Excepted Group Life arrangements are relatively uncommon and currently there is a difference between who can receive the benefits on death compared to a Relevant Life Policy (RLP), but this is due to be changed this year. The Finance Bill includes amendments to the definition of beneficiaries to bring it in line with the definition used for RLPs.
RLPs are single employee policies and Excepted Group Life arrangements are, as the name suggests, for groups of employees. Both these arrangements differ to a traditional Death in Service (DIS) arrangements, the benefits of which fall under pension scheme rules and as a result are tested against the Lifetime Allowance on death before 75. DIS schemes can cause issues for some members whose total benefits exceed the Lifetime Allowance should the benefit pay out.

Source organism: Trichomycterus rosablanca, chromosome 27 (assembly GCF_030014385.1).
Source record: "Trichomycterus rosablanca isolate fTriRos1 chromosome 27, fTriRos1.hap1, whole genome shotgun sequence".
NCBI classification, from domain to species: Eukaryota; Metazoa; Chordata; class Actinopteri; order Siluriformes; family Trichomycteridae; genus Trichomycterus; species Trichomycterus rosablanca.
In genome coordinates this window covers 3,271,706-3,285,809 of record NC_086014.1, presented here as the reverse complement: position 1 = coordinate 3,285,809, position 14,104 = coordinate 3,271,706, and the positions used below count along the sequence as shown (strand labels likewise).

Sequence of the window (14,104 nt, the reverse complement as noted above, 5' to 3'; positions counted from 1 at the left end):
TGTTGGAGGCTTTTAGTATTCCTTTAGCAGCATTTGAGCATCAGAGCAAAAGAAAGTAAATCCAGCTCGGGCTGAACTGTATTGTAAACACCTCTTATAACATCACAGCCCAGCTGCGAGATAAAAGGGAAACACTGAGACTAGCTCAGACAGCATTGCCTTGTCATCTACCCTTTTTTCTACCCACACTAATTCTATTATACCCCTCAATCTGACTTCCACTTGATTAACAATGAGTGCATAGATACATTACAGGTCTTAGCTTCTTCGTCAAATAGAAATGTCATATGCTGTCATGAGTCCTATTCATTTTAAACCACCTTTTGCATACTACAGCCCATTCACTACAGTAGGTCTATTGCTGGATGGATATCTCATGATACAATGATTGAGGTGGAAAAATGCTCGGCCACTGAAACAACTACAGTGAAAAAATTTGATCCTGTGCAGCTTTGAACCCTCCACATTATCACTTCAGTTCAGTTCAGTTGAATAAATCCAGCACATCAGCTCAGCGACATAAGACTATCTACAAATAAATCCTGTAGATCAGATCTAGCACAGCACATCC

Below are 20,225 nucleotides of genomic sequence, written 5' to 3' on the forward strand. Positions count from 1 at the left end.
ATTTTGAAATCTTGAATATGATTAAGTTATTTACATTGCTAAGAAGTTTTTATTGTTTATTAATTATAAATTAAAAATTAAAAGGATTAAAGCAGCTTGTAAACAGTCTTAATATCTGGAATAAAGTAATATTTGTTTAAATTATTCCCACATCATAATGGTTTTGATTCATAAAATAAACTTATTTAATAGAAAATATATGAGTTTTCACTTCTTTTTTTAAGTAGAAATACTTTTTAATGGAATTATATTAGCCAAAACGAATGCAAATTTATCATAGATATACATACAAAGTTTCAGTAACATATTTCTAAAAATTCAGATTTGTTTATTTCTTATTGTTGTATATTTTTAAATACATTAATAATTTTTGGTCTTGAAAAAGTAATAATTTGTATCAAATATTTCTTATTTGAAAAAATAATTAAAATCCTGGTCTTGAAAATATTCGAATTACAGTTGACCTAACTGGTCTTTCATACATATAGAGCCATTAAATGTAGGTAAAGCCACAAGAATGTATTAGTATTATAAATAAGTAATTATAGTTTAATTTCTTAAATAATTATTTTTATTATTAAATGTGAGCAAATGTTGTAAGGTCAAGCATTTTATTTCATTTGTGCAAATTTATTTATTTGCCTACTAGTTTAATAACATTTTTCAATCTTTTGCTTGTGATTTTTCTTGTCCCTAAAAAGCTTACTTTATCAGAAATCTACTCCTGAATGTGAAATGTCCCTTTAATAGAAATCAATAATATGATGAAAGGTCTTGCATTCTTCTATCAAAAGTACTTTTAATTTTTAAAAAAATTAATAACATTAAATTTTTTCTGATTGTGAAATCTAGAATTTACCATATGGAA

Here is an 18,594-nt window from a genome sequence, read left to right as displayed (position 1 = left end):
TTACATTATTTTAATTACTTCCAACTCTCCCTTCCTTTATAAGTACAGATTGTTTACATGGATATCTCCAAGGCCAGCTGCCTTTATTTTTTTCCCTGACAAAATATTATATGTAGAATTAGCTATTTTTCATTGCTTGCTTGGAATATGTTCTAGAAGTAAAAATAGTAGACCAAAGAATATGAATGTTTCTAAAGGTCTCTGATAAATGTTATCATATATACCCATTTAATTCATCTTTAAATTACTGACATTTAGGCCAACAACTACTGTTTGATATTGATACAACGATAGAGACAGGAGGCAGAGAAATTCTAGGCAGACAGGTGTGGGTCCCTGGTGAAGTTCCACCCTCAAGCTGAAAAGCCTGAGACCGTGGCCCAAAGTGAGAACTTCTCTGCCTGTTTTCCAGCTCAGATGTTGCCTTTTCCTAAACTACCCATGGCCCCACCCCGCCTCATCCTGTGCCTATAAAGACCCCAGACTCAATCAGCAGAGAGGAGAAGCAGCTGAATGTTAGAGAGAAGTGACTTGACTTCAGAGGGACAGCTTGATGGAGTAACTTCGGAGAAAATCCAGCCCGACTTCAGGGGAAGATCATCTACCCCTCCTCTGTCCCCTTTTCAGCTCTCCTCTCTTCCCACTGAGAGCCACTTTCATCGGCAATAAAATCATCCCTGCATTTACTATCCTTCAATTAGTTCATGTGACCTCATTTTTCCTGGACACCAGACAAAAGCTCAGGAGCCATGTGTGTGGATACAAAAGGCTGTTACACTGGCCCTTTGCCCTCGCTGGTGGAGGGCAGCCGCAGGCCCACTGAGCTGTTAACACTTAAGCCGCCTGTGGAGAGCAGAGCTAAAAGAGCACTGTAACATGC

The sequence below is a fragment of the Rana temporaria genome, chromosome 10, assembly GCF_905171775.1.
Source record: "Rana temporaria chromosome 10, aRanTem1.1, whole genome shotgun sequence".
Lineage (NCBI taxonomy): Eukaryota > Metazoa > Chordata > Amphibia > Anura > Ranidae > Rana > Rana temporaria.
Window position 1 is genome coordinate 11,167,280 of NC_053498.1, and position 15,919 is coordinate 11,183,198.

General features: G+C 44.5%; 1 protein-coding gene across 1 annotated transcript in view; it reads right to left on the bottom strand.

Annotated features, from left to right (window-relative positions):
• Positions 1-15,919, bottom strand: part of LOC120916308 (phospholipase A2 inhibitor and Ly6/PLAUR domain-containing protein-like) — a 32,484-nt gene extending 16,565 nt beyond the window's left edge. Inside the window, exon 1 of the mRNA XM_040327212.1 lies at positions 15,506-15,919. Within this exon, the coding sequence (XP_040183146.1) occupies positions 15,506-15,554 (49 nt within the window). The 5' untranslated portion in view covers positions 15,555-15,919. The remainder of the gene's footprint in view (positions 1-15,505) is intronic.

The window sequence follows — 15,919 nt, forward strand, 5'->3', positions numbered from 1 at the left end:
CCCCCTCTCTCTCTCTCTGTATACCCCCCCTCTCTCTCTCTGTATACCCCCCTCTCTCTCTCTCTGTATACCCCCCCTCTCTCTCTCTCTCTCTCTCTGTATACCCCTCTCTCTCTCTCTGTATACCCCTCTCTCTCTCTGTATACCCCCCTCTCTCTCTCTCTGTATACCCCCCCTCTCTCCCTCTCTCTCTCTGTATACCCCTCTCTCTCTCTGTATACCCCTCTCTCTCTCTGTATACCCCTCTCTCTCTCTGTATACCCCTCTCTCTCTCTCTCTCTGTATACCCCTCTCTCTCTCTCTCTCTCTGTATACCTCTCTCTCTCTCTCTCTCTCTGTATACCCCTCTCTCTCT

Anyone with Enhanced or Fixed protection will lose it if they join a new DIS scheme operating under pension scheme rules, but the use of RLP or Excepted Group Life avoids this problem.
The definition of who can receive death benefits currently is as follows:
The proposed changes are set about under clause 11:
11 Beneficiaries of tax-exempt employer-provided pension benefits
(1) In section 307(2) of ITEPA 2003 (“death or retirement benefit” is a benefit for employee or others on employee’s retirement or death), for “or a member of the employee’s family or household” substitute “, or paid or given in respect of the employee to any other individual or to a charity,”.
(2) The amendment made by subsection (1) has effect for the tax year 2019-20 and subsequent tax years.
Assuming the Bill receives Royal Assent and is passed, it will become effective from April 2019.